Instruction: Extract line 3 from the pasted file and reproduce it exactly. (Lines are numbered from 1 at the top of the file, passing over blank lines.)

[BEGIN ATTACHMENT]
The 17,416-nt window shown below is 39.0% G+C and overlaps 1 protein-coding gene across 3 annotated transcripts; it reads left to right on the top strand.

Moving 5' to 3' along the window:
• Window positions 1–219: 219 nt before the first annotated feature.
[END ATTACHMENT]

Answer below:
• Window positions 1–219: 219 nt before the first annotated feature.